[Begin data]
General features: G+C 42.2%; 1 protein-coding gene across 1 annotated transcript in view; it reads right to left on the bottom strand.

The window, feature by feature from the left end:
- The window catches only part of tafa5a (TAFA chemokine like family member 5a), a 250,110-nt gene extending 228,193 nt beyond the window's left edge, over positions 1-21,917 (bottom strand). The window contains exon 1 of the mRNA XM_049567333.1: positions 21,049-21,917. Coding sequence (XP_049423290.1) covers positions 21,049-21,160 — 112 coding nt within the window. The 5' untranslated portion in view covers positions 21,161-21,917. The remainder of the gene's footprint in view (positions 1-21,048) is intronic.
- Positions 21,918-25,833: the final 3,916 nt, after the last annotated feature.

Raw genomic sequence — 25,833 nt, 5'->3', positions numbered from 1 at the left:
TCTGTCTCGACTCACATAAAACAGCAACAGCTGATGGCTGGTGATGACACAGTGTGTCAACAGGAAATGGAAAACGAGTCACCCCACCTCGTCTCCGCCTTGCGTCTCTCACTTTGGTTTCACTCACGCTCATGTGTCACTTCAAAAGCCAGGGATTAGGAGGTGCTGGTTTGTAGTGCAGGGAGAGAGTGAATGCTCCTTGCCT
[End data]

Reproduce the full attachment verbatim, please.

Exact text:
General features: G+C 42.2%; 1 protein-coding gene across 1 annotated transcript in view; it reads right to left on the bottom strand.

The window, feature by feature from the left end:
- The window catches only part of tafa5a (TAFA chemokine like family member 5a), a 250,110-nt gene extending 228,193 nt beyond the window's left edge, over positions 1-21,917 (bottom strand). The window contains exon 1 of the mRNA XM_049567333.1: positions 21,049-21,917. Coding sequence (XP_049423290.1) covers positions 21,049-21,160 — 112 coding nt within the window. The 5' untranslated portion in view covers positions 21,161-21,917. The remainder of the gene's footprint in view (positions 1-21,048) is intronic.
- Positions 21,918-25,833: the final 3,916 nt, after the last annotated feature.

Raw genomic sequence — 25,833 nt, 5'->3', positions numbered from 1 at the left:
TCTGTCTCGACTCACATAAAACAGCAACAGCTGATGGCTGGTGATGACACAGTGTGTCAACAGGAAATGGAAAACGAGTCACCCCACCTCGTCTCCGCCTTGCGTCTCTCACTTTGGTTTCACTCACGCTCATGTGTCACTTCAAAAGCCAGGGATTAGGAGGTGCTGGTTTGTAGTGCAGGGAGAGAGTGAATGCTCCTTGCCT